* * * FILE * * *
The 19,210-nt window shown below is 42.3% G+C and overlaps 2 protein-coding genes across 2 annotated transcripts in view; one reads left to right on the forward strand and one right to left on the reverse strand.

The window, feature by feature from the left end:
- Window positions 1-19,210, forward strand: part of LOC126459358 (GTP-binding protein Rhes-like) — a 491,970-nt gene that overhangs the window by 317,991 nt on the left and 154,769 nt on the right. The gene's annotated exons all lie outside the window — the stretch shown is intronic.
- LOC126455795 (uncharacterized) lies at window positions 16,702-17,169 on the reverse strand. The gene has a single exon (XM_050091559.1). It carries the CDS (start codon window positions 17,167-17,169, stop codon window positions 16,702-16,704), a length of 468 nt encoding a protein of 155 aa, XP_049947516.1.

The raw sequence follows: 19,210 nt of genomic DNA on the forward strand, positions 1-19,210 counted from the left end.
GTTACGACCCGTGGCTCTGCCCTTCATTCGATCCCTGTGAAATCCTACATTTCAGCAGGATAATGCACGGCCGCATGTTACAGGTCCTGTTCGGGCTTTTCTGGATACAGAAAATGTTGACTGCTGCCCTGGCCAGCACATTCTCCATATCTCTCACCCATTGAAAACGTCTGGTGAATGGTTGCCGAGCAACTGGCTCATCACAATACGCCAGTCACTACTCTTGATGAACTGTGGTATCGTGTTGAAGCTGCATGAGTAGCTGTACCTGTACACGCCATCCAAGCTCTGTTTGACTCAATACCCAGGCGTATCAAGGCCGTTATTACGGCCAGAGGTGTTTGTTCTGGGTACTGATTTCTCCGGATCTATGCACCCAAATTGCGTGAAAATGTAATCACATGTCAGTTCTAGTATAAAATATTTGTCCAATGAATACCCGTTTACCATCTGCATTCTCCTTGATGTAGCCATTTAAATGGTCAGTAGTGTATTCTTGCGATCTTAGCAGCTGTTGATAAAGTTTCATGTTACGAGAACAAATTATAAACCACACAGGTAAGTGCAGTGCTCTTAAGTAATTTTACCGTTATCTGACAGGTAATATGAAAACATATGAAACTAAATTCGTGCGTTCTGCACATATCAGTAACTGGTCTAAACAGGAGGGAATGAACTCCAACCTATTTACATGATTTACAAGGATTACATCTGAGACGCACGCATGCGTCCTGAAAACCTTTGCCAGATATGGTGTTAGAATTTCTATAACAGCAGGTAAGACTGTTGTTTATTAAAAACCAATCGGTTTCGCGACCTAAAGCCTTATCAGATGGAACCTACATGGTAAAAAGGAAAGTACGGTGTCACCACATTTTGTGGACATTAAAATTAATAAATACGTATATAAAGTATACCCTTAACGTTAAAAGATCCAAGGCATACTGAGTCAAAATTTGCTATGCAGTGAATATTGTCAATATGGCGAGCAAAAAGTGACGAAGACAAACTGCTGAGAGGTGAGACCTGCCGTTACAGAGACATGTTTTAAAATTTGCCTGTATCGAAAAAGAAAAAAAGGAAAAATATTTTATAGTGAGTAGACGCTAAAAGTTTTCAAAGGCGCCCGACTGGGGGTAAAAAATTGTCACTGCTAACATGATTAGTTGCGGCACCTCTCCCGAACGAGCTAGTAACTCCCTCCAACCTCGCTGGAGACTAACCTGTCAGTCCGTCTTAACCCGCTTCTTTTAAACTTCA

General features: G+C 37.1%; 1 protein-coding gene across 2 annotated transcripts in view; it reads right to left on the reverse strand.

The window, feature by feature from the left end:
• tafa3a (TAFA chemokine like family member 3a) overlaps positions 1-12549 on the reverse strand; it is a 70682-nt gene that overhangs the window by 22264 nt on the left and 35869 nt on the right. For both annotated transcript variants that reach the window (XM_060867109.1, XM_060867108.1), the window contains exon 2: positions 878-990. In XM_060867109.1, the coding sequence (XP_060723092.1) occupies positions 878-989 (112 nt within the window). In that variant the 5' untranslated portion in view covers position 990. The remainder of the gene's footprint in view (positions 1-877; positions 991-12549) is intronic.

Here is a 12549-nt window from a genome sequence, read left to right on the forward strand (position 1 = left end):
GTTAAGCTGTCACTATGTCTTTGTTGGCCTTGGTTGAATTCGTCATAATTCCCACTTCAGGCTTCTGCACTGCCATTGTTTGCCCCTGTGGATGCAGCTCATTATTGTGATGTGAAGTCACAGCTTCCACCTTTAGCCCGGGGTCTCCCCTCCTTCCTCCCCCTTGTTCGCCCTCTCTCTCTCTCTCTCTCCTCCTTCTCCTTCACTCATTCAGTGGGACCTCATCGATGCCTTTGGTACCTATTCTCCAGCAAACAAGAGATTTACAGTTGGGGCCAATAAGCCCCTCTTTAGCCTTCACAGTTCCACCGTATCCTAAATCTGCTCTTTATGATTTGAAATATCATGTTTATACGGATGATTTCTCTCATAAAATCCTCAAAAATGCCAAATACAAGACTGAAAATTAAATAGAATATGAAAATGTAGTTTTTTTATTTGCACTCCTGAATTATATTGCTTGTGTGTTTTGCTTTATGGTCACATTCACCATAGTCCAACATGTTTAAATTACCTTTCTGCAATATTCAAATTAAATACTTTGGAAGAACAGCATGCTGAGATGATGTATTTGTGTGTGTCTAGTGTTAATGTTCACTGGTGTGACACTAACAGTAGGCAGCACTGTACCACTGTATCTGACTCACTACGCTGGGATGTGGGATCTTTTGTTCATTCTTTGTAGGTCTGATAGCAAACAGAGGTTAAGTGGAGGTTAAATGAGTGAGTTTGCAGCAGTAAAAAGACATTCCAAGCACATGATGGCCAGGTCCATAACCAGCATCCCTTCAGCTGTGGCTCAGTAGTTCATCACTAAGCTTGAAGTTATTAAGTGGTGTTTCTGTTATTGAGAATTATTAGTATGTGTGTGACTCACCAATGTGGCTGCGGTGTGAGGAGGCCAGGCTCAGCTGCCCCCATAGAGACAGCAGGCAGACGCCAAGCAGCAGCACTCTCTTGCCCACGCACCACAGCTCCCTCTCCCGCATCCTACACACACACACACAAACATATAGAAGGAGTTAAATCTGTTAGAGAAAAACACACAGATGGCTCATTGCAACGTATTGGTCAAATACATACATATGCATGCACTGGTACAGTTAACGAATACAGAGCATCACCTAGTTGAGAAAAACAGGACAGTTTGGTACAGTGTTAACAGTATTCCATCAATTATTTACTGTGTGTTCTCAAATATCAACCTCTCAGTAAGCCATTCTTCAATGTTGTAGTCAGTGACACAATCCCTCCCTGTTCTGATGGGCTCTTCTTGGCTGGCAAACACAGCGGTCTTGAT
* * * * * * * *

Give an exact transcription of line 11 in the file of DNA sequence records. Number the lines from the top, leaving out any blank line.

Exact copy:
GTTAAGCTGTCACTATGTCTTTGTTGGCCTTGGTTGAATTCGTCATAATTCCCACTTCAGGCTTCTGCACTGCCATTGTTTGCCCCTGTGGATGCAGCTCATTATTGTGATGTGAAGTCACAGCTTCCACCTTTAGCCCGGGGTCTCCCCTCCTTCCTCCCCCTTGTTCGCCCTCTCTCTCTCTCTCTCTCCTCCTTCTCCTTCACTCATTCAGTGGGACCTCATCGATGCCTTTGGTACCTATTCTCCAGCAAACAAGAGATTTACAGTTGGGGCCAATAAGCCCCTCTTTAGCCTTCACAGTTCCACCGTATCCTAAATCTGCTCTTTATGATTTGAAATATCATGTTTATACGGATGATTTCTCTCATAAAATCCTCAAAAATGCCAAATACAAGACTGAAAATTAAATAGAATATGAAAATGTAGTTTTTTTATTTGCACTCCTGAATTATATTGCTTGTGTGTTTTGCTTTATGGTCACATTCACCATAGTCCAACATGTTTAAATTACCTTTCTGCAATATTCAAATTAAATACTTTGGAAGAACAGCATGCTGAGATGATGTATTTGTGTGTGTCTAGTGTTAATGTTCACTGGTGTGACACTAACAGTAGGCAGCACTGTACCACTGTATCTGACTCACTACGCTGGGATGTGGGATCTTTTGTTCATTCTTTGTAGGTCTGATAGCAAACAGAGGTTAAGTGGAGGTTAAATGAGTGAGTTTGCAGCAGTAAAAAGACATTCCAAGCACATGATGGCCAGGTCCATAACCAGCATCCCTTCAGCTGTGGCTCAGTAGTTCATCACTAAGCTTGAAGTTATTAAGTGGTGTTTCTGTTATTGAGAATTATTAGTATGTGTGTGACTCACCAATGTGGCTGCGGTGTGAGGAGGCCAGGCTCAGCTGCCCCCATAGAGACAGCAGGCAGACGCCAAGCAGCAGCACTCTCTTGCCCACGCACCACAGCTCCCTCTCCCGCATCCTACACACACACACACAAACATATAGAAGGAGTTAAATCTGTTAGAGAAAAACACACAGATGGCTCATTGCAACGTATTGGTCAAATACATACATATGCATGCACTGGTACAGTTAACGAATACAGAGCATCACCTAGTTGAGAAAAACAGGACAGTTTGGTACAGTGTTAACAGTATTCCATCAATTATTTACTGTGTGTTCTCAAATATCAACCTCTCAGTAAGCCATTCTTCAATGTTGTAGTCAGTGACACAATCCCTCCCTGTTCTGATGGGCTCTTCTTGGCTGGCAAACACAGCGGTCTTGAT